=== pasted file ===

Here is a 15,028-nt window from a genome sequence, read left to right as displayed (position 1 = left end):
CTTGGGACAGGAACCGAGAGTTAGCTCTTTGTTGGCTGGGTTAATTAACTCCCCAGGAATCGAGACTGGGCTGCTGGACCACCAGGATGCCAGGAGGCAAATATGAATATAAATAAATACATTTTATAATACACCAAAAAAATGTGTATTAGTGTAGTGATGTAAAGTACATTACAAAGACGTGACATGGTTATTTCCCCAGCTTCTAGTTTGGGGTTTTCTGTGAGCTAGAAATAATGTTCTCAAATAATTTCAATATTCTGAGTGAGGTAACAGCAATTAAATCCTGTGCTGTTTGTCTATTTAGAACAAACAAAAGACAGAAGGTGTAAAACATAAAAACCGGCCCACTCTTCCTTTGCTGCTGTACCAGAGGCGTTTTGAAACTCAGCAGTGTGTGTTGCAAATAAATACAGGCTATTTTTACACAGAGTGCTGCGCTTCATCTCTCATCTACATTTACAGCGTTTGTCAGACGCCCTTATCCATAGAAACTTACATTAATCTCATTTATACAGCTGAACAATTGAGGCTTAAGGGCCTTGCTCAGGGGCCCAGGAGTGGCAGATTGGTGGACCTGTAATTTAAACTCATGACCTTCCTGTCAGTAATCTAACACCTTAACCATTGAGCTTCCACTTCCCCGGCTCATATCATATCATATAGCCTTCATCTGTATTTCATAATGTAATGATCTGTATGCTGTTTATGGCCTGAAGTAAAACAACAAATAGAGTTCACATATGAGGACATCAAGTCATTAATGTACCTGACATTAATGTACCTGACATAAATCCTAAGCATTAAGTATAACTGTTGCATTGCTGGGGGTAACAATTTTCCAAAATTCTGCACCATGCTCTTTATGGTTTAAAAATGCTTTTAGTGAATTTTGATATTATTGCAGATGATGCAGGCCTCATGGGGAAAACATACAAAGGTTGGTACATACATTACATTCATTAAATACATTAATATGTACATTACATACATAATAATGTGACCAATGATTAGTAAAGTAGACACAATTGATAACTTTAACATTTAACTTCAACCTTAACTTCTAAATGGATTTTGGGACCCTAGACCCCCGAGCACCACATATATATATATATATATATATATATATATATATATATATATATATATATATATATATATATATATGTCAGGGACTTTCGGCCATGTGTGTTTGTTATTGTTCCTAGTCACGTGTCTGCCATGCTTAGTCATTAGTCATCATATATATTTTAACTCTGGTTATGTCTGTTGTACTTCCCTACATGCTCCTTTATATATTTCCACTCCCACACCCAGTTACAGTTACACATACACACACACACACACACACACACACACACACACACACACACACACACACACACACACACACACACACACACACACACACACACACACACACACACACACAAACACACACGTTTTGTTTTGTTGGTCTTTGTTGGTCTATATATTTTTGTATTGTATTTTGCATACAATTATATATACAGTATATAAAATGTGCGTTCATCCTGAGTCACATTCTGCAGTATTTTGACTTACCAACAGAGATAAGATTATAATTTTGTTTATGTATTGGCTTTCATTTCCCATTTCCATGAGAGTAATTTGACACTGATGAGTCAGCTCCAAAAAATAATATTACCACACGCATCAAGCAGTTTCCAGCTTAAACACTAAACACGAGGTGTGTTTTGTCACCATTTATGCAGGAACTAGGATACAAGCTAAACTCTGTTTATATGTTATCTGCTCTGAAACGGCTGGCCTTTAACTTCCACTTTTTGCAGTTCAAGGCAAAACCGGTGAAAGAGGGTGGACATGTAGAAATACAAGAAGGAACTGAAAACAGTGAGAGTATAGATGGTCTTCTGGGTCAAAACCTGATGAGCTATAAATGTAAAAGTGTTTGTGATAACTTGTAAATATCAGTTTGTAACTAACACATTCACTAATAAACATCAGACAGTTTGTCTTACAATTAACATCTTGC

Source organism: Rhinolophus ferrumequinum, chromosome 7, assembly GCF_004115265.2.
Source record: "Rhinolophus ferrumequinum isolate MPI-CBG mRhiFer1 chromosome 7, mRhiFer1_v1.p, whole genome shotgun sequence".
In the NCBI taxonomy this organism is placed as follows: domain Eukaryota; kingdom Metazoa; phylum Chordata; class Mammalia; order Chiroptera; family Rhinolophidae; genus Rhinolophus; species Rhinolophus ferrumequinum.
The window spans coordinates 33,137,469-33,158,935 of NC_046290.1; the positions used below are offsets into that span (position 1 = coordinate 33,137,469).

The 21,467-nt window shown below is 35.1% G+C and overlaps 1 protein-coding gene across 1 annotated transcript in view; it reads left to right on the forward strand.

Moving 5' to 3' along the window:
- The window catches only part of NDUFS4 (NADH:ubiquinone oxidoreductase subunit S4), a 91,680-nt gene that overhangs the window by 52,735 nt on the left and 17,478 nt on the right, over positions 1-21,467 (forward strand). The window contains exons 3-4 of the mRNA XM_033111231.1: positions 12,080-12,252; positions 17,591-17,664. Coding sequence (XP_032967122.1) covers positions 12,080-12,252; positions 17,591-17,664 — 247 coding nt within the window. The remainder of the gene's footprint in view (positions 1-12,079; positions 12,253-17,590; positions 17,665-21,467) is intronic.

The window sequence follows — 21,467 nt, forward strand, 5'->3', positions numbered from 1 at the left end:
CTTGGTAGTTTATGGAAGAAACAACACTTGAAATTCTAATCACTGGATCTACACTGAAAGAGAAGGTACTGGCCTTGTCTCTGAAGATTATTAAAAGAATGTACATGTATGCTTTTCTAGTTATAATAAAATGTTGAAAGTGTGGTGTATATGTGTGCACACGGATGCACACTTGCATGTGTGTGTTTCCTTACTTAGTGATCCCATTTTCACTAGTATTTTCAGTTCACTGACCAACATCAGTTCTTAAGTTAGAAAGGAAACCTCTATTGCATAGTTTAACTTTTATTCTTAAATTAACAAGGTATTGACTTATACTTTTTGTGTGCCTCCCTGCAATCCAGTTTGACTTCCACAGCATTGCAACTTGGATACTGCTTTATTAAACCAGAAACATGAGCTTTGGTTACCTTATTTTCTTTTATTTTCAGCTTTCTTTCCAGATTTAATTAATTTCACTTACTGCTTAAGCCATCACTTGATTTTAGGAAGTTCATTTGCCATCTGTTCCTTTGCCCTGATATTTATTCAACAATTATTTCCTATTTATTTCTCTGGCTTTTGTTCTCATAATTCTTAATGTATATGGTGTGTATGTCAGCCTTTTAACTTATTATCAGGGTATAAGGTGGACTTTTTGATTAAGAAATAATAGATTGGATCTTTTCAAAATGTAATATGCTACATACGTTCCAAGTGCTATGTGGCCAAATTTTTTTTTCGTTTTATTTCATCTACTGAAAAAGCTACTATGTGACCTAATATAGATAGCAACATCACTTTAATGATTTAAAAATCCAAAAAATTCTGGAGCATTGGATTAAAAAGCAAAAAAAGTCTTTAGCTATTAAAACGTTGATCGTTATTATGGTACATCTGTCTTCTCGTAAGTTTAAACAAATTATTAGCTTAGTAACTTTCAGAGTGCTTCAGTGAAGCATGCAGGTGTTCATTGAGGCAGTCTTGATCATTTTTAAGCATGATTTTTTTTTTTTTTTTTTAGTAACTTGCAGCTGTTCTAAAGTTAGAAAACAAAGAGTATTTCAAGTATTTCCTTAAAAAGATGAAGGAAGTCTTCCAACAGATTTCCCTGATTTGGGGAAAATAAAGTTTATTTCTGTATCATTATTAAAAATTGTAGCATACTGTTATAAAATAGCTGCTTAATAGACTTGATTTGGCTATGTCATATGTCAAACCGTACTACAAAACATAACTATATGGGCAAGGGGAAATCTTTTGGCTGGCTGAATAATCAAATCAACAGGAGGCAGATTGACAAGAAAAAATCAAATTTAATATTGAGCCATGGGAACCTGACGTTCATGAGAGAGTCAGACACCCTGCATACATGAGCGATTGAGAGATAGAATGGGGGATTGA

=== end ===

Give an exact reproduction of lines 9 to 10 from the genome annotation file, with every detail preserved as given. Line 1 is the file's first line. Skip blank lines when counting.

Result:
- The window catches only part of NDUFS4 (NADH:ubiquinone oxidoreductase subunit S4), a 91,680-nt gene that overhangs the window by 52,735 nt on the left and 17,478 nt on the right, over positions 1-21,467 (forward strand). The window contains exons 3-4 of the mRNA XM_033111231.1: positions 12,080-12,252; positions 17,591-17,664. Coding sequence (XP_032967122.1) covers positions 12,080-12,252; positions 17,591-17,664 — 247 coding nt within the window. The remainder of the gene's footprint in view (positions 1-12,079; positions 12,253-17,590; positions 17,665-21,467) is intronic.

The window sequence follows — 21,467 nt, forward strand, 5'->3', positions numbered from 1 at the left end: